By Charles J. Tillotson
Safety and the preservation of life have become much more important in today’s world of construction. However, during the 1940s and 1950s, the urgent need to build grain storage coupled with the fact that most elevators were built in very rural areas meant that safety was secondary to getting the job done.
A case in point was a personal experience I had while working in Pocahontas, Iowa.
As with most small towns, the labor pool was rather limited to itinerant farmhands and workmen passing through town. Scaffolding and access walkways were pieced together in a very haphazard way–the means to an end.
One day I was working “up top” of the newly built grain tanks and needed to cross over from the new tanks to the deck of the existing elevator. The distance between the two structures was probably eight feet. To span the gap, two 2×12 planks were placed down between the two structures.
As I began my “walk the planks,” I stubbed my toe on the butt end of one of them. Accordingly, I stumbled forward–but was fortunate enough to regain my footing and continued on across to the other structure.
I realized then how easy it would be to make a misstep and end up at the bottom of the chasm.
While working in Pocahontas I met a young man, a few years older than I, who had been passing through town on his way back to his home in Hinton, Iowa. His name was Marv, and he had signed on as a carpenter. It was refreshing to me when I met Marv, as he seemed to be a person who was not only a good worker but an intelligent one as well.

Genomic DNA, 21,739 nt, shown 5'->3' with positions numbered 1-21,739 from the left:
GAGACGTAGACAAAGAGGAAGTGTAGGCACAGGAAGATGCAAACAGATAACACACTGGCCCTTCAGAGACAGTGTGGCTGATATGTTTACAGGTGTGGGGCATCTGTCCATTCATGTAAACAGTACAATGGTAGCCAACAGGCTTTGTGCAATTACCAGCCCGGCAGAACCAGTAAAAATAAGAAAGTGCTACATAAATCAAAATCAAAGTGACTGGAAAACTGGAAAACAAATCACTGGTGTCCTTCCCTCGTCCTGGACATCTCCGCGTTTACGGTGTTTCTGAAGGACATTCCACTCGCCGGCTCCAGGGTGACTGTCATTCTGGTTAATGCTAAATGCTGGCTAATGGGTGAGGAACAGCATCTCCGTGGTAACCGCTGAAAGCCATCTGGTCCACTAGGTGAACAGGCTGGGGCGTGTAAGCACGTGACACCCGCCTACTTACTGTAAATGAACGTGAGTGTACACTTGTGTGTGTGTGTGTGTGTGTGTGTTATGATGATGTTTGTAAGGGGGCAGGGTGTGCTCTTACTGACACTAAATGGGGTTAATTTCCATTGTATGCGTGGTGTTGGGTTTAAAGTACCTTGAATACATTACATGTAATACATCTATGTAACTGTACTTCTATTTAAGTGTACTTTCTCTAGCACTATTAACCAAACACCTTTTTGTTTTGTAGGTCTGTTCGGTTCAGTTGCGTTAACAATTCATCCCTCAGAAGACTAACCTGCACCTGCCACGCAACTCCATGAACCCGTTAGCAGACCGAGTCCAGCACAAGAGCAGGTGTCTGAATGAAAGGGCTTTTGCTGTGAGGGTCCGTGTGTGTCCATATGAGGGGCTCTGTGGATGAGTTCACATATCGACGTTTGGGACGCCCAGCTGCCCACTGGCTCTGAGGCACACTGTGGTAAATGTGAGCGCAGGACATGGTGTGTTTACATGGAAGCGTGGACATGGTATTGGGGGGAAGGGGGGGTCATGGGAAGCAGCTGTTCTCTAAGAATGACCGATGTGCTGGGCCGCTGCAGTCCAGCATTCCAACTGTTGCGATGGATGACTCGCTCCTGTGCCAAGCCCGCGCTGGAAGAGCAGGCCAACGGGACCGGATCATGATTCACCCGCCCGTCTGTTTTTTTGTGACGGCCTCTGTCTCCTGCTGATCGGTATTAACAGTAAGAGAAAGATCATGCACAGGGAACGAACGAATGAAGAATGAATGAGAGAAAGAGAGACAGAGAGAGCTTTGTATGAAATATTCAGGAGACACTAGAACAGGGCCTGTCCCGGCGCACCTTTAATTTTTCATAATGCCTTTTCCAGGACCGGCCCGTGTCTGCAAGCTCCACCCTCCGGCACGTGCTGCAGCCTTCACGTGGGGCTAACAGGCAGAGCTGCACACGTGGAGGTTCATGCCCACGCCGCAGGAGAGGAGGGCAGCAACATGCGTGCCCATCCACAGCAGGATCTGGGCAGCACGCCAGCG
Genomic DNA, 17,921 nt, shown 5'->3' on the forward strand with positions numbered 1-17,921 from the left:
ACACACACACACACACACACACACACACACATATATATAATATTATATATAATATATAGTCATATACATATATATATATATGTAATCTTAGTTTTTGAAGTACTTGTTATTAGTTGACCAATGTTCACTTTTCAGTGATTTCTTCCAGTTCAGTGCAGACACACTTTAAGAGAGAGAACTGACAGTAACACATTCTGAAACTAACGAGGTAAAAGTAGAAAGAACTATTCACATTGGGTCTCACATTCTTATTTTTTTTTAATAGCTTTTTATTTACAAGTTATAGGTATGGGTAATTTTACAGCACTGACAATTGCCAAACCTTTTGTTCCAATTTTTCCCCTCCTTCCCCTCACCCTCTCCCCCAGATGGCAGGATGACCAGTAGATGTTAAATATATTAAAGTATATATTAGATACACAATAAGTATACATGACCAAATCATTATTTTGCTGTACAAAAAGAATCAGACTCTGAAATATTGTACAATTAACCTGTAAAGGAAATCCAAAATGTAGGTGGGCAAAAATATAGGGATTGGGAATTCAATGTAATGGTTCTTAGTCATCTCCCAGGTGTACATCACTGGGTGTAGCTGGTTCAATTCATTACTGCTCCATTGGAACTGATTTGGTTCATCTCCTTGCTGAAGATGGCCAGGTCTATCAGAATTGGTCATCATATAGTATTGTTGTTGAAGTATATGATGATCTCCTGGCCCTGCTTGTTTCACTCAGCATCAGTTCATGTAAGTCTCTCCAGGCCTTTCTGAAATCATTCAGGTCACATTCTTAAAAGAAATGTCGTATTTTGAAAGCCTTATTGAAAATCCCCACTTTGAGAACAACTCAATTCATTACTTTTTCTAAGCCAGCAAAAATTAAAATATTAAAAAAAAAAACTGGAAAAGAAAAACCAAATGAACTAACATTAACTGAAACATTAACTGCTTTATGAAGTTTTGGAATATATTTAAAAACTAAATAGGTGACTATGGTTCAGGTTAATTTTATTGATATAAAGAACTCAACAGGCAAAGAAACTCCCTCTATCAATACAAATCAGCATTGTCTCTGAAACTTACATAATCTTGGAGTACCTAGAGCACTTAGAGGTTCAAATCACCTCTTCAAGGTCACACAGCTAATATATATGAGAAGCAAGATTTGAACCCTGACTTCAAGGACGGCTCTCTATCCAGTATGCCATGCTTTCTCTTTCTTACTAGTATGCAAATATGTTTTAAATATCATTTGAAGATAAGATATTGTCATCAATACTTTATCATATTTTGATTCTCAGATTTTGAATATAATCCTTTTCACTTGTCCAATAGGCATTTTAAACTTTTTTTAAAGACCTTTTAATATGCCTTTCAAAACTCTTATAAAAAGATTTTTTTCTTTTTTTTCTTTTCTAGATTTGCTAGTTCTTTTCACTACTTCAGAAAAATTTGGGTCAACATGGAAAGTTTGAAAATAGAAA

When the summer came to an end I had to return to school, and so I said my good-byes to Marv and all the crew on the job. Later that year I learned that Marvin Richards had fallen to his death on the Hinton job (Tillotson-built) while attempting to cross over between two structures.
Hearing the news of his death, I assumed he was the same person I had encountered.
That same summer, Larry Ryan, the hoist operator working for Tillotson Construction Company on the Pocahontas job, had a similar mishap. During Larry’s break from the hoist, he decided to go up through the existing elevator terminal and cross over to the new construction to deliver a piece of angle iron needed by someone up top.
Again, somehow he lost his balance on the planking, and he, too, fell to his death.
It was eerie to think about how, more than once, I had come so close to doing the same thing and just how dangerous an act this was. On the other hand, the concept was fairly simple and straightforward: two 2×12 planks, side by side, laid down between two structures and spanning a distance of only six or eight feet. Not much to it – but only if you don’t slip, stumble, or in some way lose your balance!
At minimum, there should have been a safety railing on one or both sides of the planking.
But, back then, there just wasn’t enough attention given to safety and the value of human life.
Of course, I learned a valuable lesson in precaution and safety from these incidents, which I carried with me throughout my construction career.
- Hanging by a thread on the ‘wrecking-out’ scaffold, a young workman faces mortality (ourgrandfathersgrainelevators.com)
- 130-foot fall claims Larry Ryan’s life in Pocahontas, Iowa (ourgrandfathersgrainelevators.com)
- Marvin Richards falls 105 feet from Hinton elevator (ourgrandfathersgrainelevators.com)